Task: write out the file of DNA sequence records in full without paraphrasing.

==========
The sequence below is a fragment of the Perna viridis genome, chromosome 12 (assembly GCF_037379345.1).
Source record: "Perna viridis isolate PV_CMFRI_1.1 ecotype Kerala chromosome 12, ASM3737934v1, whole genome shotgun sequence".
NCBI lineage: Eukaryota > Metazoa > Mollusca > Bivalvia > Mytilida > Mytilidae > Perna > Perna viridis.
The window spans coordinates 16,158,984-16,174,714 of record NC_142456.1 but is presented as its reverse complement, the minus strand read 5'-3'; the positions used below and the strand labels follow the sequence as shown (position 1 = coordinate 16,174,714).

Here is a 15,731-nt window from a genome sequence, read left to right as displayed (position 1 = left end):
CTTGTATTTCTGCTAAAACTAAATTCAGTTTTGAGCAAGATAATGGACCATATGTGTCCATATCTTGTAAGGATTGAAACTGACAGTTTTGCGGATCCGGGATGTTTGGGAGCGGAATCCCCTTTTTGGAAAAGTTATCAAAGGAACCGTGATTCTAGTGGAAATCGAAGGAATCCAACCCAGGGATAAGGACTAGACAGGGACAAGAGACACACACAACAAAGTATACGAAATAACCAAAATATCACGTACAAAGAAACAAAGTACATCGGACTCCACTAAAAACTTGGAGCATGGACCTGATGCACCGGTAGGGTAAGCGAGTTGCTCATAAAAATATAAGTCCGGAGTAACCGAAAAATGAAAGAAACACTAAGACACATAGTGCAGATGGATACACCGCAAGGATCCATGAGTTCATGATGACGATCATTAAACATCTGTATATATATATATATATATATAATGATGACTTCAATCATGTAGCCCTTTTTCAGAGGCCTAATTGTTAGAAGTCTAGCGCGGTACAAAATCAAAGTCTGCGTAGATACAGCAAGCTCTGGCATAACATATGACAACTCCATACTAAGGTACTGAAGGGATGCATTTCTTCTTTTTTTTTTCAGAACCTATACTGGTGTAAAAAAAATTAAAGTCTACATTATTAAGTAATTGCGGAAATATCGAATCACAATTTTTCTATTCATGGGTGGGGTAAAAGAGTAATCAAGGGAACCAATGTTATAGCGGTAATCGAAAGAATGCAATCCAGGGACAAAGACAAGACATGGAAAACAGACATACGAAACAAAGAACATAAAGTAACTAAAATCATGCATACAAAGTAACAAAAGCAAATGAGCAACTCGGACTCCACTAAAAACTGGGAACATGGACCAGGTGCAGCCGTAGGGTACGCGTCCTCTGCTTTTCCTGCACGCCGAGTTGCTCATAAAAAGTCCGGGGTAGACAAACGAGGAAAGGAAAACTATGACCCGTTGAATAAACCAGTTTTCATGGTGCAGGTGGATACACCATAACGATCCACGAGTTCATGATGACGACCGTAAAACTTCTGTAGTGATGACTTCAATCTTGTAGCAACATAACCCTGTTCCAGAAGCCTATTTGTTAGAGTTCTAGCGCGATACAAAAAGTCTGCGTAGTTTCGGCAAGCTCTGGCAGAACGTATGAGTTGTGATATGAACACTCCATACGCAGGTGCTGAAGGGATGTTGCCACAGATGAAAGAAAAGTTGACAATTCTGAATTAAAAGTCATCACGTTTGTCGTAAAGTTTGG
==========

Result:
The sequence below is a fragment of the Perna viridis genome, chromosome 12 (assembly GCF_037379345.1).
Source record: "Perna viridis isolate PV_CMFRI_1.1 ecotype Kerala chromosome 12, ASM3737934v1, whole genome shotgun sequence".
NCBI lineage: Eukaryota > Metazoa > Mollusca > Bivalvia > Mytilida > Mytilidae > Perna > Perna viridis.
The window spans coordinates 16,158,984-16,174,714 of record NC_142456.1 but is presented as its reverse complement, the minus strand read 5'-3'; the positions used below and the strand labels follow the sequence as shown (position 1 = coordinate 16,174,714).

Here is a 15,731-nt window from a genome sequence, read left to right as displayed (position 1 = left end):
CTTGTATTTCTGCTAAAACTAAATTCAGTTTTGAGCAAGATAATGGACCATATGTGTCCATATCTTGTAAGGATTGAAACTGACAGTTTTGCGGATCCGGGATGTTTGGGAGCGGAATCCCCTTTTTGGAAAAGTTATCAAAGGAACCGTGATTCTAGTGGAAATCGAAGGAATCCAACCCAGGGATAAGGACTAGACAGGGACAAGAGACACACACAACAAAGTATACGAAATAACCAAAATATCACGTACAAAGAAACAAAGTACATCGGACTCCACTAAAAACTTGGAGCATGGACCTGATGCACCGGTAGGGTAAGCGAGTTGCTCATAAAAATATAAGTCCGGAGTAACCGAAAAATGAAAGAAACACTAAGACACATAGTGCAGATGGATACACCGCAAGGATCCATGAGTTCATGATGACGATCATTAAACATCTGTATATATATATATATATATATAATGATGACTTCAATCATGTAGCCCTTTTTCAGAGGCCTAATTGTTAGAAGTCTAGCGCGGTACAAAATCAAAGTCTGCGTAGATACAGCAAGCTCTGGCATAACATATGACAACTCCATACTAAGGTACTGAAGGGATGCATTTCTTCTTTTTTTTTTCAGAACCTATACTGGTGTAAAAAAAATTAAAGTCTACATTATTAAGTAATTGCGGAAATATCGAATCACAATTTTTCTATTCATGGGTGGGGTAAAAGAGTAATCAAGGGAACCAATGTTATAGCGGTAATCGAAAGAATGCAATCCAGGGACAAAGACAAGACATGGAAAACAGACATACGAAACAAAGAACATAAAGTAACTAAAATCATGCATACAAAGTAACAAAAGCAAATGAGCAACTCGGACTCCACTAAAAACTGGGAACATGGACCAGGTGCAGCCGTAGGGTACGCGTCCTCTGCTTTTCCTGCACGCCGAGTTGCTCATAAAAAGTCCGGGGTAGACAAACGAGGAAAGGAAAACTATGACCCGTTGAATAAACCAGTTTTCATGGTGCAGGTGGATACACCATAACGATCCACGAGTTCATGATGACGACCGTAAAACTTCTGTAGTGATGACTTCAATCTTGTAGCAACATAACCCTGTTCCAGAAGCCTATTTGTTAGAGTTCTAGCGCGATACAAAAAGTCTGCGTAGTTTCGGCAAGCTCTGGCAGAACGTATGAGTTGTGATATGAACACTCCATACGCAGGTGCTGAAGGGATGTTGCCACAGATGAAAGAAAAGTTGACAATTCTGAATTAAAAGTCATCACGTTTGTCGTAAAGTTTGG